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Cystic Fibrosis in the 21st Century

Nicholas J Simmonds, MD(Res), MRCP, BMBS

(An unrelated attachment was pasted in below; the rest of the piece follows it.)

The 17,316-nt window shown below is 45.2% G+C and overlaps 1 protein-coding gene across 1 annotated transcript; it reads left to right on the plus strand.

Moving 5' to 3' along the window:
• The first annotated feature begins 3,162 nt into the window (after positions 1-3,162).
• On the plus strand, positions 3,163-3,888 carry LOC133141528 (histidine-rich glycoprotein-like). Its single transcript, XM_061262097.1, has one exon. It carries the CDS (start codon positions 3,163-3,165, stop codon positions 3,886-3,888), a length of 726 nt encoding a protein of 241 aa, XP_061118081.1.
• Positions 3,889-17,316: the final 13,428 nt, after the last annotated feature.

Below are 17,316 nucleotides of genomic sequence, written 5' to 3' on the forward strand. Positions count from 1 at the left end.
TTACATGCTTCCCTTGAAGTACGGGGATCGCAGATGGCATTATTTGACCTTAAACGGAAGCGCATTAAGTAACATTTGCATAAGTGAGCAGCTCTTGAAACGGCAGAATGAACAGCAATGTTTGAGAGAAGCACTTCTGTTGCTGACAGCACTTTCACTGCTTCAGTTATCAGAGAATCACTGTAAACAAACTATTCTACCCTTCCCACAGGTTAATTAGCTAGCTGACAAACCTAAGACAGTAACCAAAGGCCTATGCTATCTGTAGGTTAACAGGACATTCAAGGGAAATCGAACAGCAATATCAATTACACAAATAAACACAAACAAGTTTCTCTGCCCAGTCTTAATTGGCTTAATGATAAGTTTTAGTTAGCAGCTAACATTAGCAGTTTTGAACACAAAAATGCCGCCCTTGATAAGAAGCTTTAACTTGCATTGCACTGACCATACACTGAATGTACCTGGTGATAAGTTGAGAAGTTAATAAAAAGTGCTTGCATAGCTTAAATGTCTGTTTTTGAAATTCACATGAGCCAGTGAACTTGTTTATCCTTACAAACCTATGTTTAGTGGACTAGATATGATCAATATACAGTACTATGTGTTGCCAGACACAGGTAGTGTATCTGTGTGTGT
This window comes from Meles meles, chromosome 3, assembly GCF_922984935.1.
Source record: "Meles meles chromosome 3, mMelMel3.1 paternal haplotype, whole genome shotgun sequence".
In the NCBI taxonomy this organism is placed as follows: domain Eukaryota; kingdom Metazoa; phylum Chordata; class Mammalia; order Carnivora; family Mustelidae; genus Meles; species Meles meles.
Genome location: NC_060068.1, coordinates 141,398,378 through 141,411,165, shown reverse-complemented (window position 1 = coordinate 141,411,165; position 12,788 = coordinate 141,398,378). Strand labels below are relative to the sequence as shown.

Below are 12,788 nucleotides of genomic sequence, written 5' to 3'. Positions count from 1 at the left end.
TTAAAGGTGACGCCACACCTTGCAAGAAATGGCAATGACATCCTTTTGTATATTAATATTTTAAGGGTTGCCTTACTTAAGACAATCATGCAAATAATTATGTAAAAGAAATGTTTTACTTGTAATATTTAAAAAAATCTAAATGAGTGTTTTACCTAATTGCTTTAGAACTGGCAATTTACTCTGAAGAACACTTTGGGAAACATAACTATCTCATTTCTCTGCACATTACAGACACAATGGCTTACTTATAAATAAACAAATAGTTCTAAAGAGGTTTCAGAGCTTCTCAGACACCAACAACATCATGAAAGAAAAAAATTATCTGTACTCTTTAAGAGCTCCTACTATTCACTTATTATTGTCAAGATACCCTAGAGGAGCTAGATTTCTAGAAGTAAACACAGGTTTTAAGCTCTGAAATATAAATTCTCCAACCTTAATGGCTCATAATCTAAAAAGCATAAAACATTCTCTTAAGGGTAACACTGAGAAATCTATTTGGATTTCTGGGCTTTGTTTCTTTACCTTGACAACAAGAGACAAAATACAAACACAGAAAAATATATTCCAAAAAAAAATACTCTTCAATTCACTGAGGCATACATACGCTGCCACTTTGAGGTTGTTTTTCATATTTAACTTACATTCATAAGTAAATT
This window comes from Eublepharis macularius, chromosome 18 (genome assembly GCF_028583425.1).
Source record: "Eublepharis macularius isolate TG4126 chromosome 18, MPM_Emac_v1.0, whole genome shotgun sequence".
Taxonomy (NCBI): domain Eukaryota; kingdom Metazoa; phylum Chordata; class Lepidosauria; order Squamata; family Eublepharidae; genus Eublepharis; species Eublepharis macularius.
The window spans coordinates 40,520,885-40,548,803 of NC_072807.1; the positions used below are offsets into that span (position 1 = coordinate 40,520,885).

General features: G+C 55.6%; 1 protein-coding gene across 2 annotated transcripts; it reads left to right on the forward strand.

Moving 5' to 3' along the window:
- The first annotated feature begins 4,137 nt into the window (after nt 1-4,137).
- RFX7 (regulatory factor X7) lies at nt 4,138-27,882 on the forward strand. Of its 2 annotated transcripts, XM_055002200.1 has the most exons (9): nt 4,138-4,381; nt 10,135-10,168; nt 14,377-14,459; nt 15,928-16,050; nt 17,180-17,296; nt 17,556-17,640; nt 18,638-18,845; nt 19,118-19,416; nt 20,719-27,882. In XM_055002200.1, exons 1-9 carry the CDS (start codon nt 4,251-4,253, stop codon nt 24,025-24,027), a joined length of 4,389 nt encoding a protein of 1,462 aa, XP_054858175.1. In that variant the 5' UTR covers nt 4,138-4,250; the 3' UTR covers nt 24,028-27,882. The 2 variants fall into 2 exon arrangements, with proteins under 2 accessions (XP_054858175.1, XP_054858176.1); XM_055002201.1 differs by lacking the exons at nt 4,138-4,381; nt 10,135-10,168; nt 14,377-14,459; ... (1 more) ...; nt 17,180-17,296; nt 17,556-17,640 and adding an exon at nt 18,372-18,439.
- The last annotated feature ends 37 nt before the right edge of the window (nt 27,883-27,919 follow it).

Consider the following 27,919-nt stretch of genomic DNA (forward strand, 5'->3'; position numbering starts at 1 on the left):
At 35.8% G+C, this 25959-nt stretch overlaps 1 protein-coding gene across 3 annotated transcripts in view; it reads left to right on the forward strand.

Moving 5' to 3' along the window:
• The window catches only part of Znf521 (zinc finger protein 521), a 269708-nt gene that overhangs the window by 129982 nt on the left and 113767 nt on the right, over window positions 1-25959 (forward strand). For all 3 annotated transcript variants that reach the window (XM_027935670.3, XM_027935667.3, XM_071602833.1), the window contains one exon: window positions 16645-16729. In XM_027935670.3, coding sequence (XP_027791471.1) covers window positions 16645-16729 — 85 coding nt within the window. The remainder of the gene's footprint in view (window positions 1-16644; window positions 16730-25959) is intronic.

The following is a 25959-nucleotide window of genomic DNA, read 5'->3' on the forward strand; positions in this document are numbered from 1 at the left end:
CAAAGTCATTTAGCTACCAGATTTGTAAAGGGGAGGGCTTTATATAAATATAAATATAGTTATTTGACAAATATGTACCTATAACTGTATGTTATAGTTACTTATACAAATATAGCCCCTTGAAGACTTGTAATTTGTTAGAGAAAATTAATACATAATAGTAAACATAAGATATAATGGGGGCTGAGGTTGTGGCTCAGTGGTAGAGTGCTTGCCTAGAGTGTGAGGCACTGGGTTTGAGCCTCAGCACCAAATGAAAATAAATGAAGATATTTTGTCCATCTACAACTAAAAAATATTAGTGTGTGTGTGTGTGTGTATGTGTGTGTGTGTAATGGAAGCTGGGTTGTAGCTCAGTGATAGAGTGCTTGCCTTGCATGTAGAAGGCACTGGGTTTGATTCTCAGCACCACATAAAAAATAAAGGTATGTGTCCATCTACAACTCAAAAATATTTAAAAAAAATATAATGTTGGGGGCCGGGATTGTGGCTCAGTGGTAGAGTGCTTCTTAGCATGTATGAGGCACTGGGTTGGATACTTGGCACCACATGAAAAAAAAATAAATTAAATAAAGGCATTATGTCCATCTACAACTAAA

Cystic fibrosis (CF) is the most common genetic, life-shortening disease in white populations [1]. It has a predilection for the lungs and gastrointestinal tract, and classically manifests as chronic suppurative lung disease and malabsorption, although significant variability in disease expression is well recognized. More than 70 years have passed since CF was identified as a separate disease entity when post mortem examinations of malnourished infants distinguished mucus plugging of pancreatic exocrine tissue from patients with celiac disease with normal pancreatic tissue [2]. At that time, life expectancy was very poor, with >70% of affected infants dying in their first year of life. Since then, major advances in our understanding of the disease have vastly improved the outcomes of individuals with CF. The median survival age is now approximately 38 years in most developed countries (Figure 1) [3], and infants born with CF in the 21st century are expected to live beyond 50 years of age [4]. An increasing number of middle-aged or older individuals with CF are also being recognized [5]. Identifying factors responsible for their longevity and improving our understanding of the mechanisms underpinning variable disease expression are important areas of ongoing research, as this survival advantage could potentially be extended to the general CF population. The present article provides an up-to-date review of CF, with a focus on survival trends, disease variability, and future treatment options, including the delivery of effective care to a changing CF population.The molecular basis of CFThe Mendelian autosomal recessive trait of CF was recognized in the 1940s, but it was much later, in 1989, when the gene mutation responsible for CF was identified [6]. The gene is on the long arm of chromosome 7, comprising 27 coding exons and spanning 250 kb with a transcript of 6.5 kb. It encodes a 1480 amino acid polypeptide – the CF transmembrane conductance regulator (CFTR). This functions as a cyclic adenosine monophosphate-regulated Cl– channel, which is expressed in the apical membrane of many epithelial cells, including those of the sweat ducts, lungs, pancreatic duct, intestine, biliary tract, vas deferens, kidneys, and bone. Over 1800 mutations have been described thus far [7], with the deletion of phenylalanine at position 508 (∆F508 or F508del) being the most common in white populations, accounting for approximately 70% of mutations [8,9]. CFTR mutations are classified by their functional capacity, with five different subgroups recognized (Table 1):

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